Anoth­er nec­es­sary con­sid­er­a­tion is who, indi­vid­u­al­ly or as a group, maybe dis­ad­van­taged in the way the met­ric is col­lect­ed. Are there pro­vi­sions for peo­ple who have con­di­tions like dyslex­ia in report­ing or col­lect­ing their infor­ma­tion? Are peo­ple in dif­fer­ent loca­tions mea­sured in the same way? Make sure every­one has the same oppor­tu­ni­ty to par­tic­i­pate and to pro­vide accu­rate, valid data. In this area, sci­en­tif­ic valid­i­ty and diver­si­ty and inclu­sion have the same objec­tives: remove as much noise” as pos­si­ble from the data – ensure the met­rics are mea­sur­ing exact­ly what they are intend­ed to mea­sure while min­i­miz­ing sources of error. 

      4. When?

        When are the met­rics being col­lect­ed? Gen­er­al­ly, the rule is that any vari­a­tions in tim­ing should be min­i­mized with­in and between peo­ple. Ide­al­ly, peo­ple should com­plete mea­sures at a sim­i­lar time of day, point in the week or month and time of year. Although it’s not always fea­si­ble, keep­ing the tim­ing as con­sis­tent as pos­si­ble helps to reduce extra­ne­ous sources of error in measurement. 

        Met­rics may also be of inter­est at very spe­cif­ic points in time like dur­ing an onboard­ing process, before and after a change ini­tia­tive, or at an exit inter­view. The answer to the ques­tion of when” is high­ly depen­dent on the answer to Why”.

        Also, con­sid­er any oth­er exter­nal fac­tors that may affect the met­rics. It’s best to con­sid­er these before­hand, instead of try­ing to come up with post hoc expla­na­tions after the met­rics have been col­lect­ed. For exam­ple, has there been any large-scale orga­ni­za­tion­al changes that could affect the met­rics? Merg­ers and acqui­si­tions? Com­pa­ny reor­ga­ni­za­tions? Wider eco­nom­ic or social con­di­tions that could have an effect? There is nev­er a per­fect” time to mea­sure – it’s impos­si­ble to sep­a­rate the job and work from the wider social, team, and com­pa­ny envi­ron­ment. But it is nec­es­sary to con­sid­er what exter­nal fac­tors could have an effect and con­trol for those fac­tors as much as possible.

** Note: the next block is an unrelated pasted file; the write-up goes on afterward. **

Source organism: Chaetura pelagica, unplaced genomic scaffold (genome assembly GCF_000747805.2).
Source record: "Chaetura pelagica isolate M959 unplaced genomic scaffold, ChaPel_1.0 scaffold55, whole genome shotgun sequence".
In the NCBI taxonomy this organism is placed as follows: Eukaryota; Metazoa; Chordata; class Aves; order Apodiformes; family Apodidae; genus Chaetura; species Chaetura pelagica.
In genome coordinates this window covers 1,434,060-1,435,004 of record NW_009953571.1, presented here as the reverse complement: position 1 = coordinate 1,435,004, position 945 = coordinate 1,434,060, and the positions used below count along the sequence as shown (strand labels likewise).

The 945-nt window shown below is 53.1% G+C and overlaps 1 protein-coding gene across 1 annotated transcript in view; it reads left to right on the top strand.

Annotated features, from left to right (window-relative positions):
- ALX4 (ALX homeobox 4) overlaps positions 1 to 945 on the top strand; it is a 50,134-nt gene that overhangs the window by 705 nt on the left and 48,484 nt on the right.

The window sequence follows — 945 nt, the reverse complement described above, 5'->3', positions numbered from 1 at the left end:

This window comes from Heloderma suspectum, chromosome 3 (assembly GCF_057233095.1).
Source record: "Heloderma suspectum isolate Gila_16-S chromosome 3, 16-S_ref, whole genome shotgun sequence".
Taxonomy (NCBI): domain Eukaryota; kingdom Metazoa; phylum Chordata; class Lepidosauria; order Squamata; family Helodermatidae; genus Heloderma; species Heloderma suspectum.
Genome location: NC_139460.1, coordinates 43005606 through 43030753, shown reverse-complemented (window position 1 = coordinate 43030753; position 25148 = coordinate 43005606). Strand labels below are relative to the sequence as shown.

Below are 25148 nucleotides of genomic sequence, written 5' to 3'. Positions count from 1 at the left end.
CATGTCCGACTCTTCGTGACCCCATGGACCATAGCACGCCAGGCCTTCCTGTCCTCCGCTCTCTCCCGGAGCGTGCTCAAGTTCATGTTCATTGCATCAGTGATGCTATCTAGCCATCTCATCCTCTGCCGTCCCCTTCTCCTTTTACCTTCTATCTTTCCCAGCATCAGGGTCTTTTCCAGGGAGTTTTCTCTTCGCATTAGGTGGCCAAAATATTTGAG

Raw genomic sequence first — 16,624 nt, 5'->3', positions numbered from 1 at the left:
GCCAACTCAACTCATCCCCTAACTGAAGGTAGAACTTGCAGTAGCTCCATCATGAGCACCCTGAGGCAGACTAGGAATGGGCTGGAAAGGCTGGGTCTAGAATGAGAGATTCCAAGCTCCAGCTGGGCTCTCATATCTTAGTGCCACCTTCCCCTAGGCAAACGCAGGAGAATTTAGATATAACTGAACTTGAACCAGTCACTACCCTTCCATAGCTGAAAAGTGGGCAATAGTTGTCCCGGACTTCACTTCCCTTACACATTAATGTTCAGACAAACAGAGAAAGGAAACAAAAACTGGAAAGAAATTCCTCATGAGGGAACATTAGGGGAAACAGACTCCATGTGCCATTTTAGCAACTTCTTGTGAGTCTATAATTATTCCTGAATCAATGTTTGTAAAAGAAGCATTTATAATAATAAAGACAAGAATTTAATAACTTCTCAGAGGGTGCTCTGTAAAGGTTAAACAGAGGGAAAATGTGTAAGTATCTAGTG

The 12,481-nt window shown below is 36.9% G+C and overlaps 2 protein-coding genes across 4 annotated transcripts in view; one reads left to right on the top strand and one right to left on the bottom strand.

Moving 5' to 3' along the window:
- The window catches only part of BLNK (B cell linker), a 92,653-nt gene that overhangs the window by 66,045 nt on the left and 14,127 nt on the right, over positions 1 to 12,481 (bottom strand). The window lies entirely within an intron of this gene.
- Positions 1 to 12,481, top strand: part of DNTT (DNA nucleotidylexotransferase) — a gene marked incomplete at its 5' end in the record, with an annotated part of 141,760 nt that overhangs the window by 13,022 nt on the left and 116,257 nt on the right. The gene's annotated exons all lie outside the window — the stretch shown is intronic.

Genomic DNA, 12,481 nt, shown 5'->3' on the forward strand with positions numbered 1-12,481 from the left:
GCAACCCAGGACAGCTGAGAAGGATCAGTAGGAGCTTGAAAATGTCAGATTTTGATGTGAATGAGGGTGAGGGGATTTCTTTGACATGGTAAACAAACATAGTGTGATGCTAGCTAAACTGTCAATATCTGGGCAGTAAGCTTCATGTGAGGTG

5. Where?

          Peo­ple can be eval­u­at­ed, met­rics can be col­lect­ed and data can be analysed almost any­where. Loca­tion flex­i­bil­i­ty is great, but met­rics are most effec­tive when they take place in the loca­tion or envi­ron­ment that is most rel­e­vant to the behav­iour or per­for­mance in ques­tion. It’s best to mea­sure behav­iour where that behav­iour occurs most nat­u­ral­ly. So if you’re ask­ing peo­ple about their work engage­ment and well-being, it’s best to ask them about that when they are work­ing. Ask­ing some­one about their work? Ask the ques­tions while they are in the nor­mal work­ing envi­ron­ment, in the same cog­ni­tive and social space that is rel­e­vant to the metrics. 

          It is also impor­tant to con­sid­er in the con­text of remote work. Peo­ple can do their work any­where, but if some­one tends to work at a par­tic­u­lar com­put­er or work­sta­tion at a par­tic­u­lar time of day, that is the best time and place to take the mea­sure. Smart­phones may be a great way to let peo­ple be acces­si­ble any­where – but when col­lect­ing valid and reli­able work­place met­rics, its bet­ter to col­lect spe­cif­ic data than at a par­tic­u­lar loca­tion, espe­cial­ly when someone’s work is tied to that location.